|M&A deals in the global power and utilities sector in 2012 totalled $120 billion
Relatively robust, in an economic malaise and on life support: these are the descriptions of the economic activity in three different regions of Europe.
Exactly where they are we will get to later, but this assessment – from analysts at UK consultancy Ernst & Young (EY) – illustrates how we cannot assume that the global economic downturn has impacted Europe as a whole in one particular way.
Indeed, while the potential to do multi-million or billion-dollar business deals in some areas of the world has stagnated, in others there are ripe pickings for investors.
EY recently published its Power Transactions and Trends report, in which it looks back on the mergers and acquisitions (M&A) activity in the power and utilities sector in 2012 and predicts what it expects to happen this year.
For 2012, it initially tells us nothing we did not know already – it was a year of transformation for the sector that resulted in a tough landscape – but behind the headline conclusions there are some surprises.
And despite the economic turmoil of the last year, EY is upbeat on the prospects for 2013, forcasting robust M&A activity.
2012 value falls
Last year, M&A deals in the global power and utilities sector fell to a total value of $120.4 billion, compared to $144.7 billion in 2011.
EY states that a weak macro environment prompted buyers to focus on lower-risk transactions and internal cost-cutting programmes. While the first half of the year remained in line with 2011, the second half depressed the average deal value, with more deals under $100 million reflecting a greater emphasis on smaller deals and an increase in renewable transactions.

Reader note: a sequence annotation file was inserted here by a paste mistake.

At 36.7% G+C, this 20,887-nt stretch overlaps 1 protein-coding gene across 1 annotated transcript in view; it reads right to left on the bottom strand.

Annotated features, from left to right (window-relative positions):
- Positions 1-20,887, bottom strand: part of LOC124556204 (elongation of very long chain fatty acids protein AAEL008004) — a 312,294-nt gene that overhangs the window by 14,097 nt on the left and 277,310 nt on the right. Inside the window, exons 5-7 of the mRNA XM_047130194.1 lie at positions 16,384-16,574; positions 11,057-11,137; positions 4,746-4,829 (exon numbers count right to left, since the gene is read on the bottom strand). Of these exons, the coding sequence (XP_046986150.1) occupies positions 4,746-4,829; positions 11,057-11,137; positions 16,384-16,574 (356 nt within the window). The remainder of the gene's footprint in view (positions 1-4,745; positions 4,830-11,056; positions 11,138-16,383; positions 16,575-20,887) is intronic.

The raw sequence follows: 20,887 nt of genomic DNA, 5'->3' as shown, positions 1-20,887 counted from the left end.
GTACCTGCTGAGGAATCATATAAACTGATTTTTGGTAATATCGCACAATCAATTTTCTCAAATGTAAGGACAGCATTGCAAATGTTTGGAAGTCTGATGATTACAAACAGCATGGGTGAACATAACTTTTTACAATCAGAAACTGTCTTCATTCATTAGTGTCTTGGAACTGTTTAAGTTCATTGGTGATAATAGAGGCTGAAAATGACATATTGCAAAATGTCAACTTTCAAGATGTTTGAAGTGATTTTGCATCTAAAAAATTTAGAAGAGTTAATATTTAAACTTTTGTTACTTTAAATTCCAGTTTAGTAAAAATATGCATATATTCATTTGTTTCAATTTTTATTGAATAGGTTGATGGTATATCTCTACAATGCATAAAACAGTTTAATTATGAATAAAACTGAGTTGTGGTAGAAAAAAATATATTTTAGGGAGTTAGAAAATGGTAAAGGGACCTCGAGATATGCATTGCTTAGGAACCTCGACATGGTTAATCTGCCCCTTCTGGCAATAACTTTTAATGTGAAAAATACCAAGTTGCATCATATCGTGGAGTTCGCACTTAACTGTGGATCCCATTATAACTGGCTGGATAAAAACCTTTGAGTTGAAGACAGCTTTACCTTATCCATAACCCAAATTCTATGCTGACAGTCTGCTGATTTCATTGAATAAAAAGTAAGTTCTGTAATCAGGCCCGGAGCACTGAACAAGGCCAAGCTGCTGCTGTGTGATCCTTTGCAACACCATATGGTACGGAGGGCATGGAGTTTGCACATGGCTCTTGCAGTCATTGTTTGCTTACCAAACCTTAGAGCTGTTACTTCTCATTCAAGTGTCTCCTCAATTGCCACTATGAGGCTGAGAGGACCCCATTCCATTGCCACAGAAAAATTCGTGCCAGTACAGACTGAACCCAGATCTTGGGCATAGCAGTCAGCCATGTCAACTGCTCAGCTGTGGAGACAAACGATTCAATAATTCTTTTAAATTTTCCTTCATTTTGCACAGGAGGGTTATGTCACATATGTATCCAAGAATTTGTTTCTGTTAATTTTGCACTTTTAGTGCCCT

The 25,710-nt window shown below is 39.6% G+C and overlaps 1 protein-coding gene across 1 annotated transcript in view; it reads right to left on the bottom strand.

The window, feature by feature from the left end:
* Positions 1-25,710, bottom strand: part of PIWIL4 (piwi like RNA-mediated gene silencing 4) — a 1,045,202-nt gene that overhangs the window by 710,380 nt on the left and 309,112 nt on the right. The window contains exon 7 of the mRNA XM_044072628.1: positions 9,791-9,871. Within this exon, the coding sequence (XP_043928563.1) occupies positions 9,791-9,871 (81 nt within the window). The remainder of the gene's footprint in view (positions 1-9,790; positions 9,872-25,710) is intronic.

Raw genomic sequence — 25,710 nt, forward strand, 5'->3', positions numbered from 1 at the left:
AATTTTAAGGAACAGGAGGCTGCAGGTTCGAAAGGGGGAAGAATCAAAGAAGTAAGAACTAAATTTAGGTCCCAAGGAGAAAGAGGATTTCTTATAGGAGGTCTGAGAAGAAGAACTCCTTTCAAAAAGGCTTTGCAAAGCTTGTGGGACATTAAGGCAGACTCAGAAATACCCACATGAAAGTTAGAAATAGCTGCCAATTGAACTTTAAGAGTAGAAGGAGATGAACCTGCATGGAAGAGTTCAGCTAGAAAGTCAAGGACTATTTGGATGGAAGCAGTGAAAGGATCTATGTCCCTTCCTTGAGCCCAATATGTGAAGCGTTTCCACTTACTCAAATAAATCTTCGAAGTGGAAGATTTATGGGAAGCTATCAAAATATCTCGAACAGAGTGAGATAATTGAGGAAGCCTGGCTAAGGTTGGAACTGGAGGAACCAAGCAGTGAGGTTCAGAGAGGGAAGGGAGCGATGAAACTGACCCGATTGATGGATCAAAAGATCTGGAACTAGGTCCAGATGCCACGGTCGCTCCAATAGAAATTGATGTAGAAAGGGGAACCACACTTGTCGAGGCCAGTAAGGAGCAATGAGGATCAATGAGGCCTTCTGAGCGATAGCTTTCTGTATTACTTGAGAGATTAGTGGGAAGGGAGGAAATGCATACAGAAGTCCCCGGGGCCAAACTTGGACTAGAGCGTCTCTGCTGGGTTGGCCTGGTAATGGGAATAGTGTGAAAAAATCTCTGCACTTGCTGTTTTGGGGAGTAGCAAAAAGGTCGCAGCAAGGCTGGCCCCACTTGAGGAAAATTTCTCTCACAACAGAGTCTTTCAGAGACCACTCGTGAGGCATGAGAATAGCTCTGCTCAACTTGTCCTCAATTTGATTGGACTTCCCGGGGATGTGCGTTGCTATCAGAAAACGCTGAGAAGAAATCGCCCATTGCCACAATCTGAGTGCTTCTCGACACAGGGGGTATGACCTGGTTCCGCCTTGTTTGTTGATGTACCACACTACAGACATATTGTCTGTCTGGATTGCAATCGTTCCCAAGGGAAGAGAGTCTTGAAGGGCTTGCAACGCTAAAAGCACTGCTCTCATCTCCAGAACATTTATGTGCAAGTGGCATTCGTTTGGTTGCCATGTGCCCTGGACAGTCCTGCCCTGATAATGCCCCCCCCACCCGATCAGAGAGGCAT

Joseph Fontana, E&Y’s Global Transactions Power & Utilities Leader, says the tougher landscape in 2012 was caused by “decade-low natural gas prices in North America, aggressive European environmental regulations, continued Eurozone economic uncertainty and over-leveraged balance sheets at some of the larger European players”.
Europe contributed almost half of 2012’s global deal volume and value. Divestment and privatisation programmes accounted for nearly 20 per cent of European activity as several utilities sold non-core assets to strengthen their core businesses and expand in lucrative emerging markets.
Europe was also the focus for renewable energy transactions, with wind the most active segment. While subsidy cut announcements curtailed some activity, momentum was maintained as utilities struggled to balance capital allocation and portfolio management, while complying with aggressive environmental mandates.
Last year, Europe was also the “favourite destination” for Asian investors, who were attracted by favourable regulatory policies and availability of high-quality assets.
In Asia-Pacific, major transactions in China and Australia saw the region’s 2012 deal value rocket to $30 billion from $11.3 billion in 2011.
Some $2.3 billion of this was accounted for by a consortium of pension and infrastructure funds, led by Canada’s Ontario Teachers’ Pension Plan. Meanwhile, several Chinese power companies such as Beijing Jingneng Thermal Power and Zhengzhou Coal Industry & Electric Power were active in acquiring domestic thermal electric power generation assets.
Similar trends were seen in other South Asian countries such as Malaysia, Thailand and Indonesia, where the need to meet baseload demand shifted M&A focus to securing fuel supplies.
With Europe – and primarily the UK – remaining the number one foreign choice for Asian investors, attracted by favorable regulatory policies and the availability of high-quality assets, EY anticipates more transactions by Chinese players this year, particularly since the Chinese government is pushing a strong mandate to diversify and expand globally.
In the Americas, the US became one of the most active countries for generation deals during 2012, thanks to depressed natural gas prices, while in Latin America, Brazil continued to attract foreign investors on the back of its strong economic growth and significant energy infrastructure investment needs.
Europe: sell, sell, sell